by Carlyle Lynch
I remember Master Cabinetmaker Duncan Phyfe's tool chest from way back, when I was a kid. It was the only interesting thing I found on display when my parents dragged me to the New York Historical Society. (It's still there, by the way, in a different location and with better lighting.) I've always wanted one.
My own toolbox, which is of similar, but simpler construction, is roughly the same size as the Duncan Phyfe chest, but my chest reflects the type of work that I do, rougher stuff then Phyfe's fine furniture. By the time Phyfe built this chest (about 1799), he was already successful and would have spent most of his time running his shop and doing the difficult bits, and would have left the rough milling - which I have to do - to his apprentices. In that context, his toolbox might be very well appropriate for a modern craftsman, who wants to store all his hand tools in one easy-to-reach place. As you can see in the three-dimensional sketch of the chest, there is not a single drawer, till or cranny that cannot be reached easily with one hand.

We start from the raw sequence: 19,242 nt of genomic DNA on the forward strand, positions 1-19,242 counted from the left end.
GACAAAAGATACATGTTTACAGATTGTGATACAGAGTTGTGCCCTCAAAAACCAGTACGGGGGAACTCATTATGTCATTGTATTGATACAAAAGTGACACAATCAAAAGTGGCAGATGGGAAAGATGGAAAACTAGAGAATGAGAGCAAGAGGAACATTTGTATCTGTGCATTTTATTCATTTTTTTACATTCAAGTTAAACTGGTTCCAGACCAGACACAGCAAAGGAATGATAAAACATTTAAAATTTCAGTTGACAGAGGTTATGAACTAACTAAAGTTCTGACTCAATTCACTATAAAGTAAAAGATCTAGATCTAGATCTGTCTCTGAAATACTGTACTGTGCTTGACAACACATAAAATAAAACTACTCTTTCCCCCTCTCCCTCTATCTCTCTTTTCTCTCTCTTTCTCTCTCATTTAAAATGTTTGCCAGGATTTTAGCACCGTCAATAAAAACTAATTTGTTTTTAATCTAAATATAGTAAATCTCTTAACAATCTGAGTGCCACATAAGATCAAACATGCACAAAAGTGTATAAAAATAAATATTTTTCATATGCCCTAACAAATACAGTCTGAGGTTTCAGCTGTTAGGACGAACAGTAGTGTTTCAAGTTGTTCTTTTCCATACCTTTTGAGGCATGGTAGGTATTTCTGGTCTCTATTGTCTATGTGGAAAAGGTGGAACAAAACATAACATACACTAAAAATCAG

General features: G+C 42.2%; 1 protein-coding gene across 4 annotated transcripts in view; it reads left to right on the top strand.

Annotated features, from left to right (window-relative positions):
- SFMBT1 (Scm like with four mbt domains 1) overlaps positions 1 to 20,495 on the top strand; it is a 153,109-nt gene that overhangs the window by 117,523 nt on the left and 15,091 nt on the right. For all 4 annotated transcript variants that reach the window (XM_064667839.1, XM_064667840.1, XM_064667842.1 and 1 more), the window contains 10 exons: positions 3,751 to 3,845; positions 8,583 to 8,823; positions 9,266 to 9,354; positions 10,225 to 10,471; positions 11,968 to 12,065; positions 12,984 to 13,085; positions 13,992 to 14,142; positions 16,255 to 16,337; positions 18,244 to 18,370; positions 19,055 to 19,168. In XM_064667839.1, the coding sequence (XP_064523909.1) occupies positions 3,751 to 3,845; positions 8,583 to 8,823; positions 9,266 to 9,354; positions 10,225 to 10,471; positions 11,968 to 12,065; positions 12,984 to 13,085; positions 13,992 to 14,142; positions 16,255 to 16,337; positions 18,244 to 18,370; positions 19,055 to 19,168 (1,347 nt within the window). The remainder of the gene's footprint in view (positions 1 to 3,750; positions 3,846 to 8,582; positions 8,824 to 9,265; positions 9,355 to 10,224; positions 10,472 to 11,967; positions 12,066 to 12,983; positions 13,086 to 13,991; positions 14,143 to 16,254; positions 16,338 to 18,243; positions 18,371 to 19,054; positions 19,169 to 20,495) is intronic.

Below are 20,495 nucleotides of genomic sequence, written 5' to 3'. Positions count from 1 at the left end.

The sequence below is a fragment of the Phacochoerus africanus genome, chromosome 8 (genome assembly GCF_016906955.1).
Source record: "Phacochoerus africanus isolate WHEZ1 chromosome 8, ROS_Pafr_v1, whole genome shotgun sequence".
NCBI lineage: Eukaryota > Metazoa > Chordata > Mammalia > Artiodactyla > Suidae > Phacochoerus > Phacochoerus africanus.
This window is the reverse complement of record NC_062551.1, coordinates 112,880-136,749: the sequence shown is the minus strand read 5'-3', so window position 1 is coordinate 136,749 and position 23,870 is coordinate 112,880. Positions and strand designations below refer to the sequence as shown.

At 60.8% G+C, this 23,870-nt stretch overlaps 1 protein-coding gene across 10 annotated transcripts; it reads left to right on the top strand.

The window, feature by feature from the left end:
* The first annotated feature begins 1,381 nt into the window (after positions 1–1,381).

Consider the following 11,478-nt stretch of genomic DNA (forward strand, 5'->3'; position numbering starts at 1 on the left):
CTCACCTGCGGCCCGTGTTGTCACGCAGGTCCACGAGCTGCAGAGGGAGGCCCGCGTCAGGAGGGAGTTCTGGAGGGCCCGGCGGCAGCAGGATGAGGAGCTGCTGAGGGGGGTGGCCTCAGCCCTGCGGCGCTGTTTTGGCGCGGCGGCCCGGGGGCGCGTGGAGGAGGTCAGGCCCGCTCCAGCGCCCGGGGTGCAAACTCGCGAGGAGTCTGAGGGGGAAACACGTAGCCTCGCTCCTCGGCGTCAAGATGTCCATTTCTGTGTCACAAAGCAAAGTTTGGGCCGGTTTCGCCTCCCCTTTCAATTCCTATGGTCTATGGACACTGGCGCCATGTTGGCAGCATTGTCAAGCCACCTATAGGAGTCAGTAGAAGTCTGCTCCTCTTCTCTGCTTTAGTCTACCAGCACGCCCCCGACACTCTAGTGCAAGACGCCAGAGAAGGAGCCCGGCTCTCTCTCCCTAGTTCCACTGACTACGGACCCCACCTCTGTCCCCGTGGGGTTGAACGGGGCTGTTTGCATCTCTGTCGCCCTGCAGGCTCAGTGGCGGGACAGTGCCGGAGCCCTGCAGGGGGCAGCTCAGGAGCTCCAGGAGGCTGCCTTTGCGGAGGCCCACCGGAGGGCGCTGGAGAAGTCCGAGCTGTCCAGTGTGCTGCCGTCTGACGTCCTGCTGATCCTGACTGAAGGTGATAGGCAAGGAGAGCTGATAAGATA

The chest is 26" high x 39" wide x 23 deep. Courtesy of The New York Historical Society.
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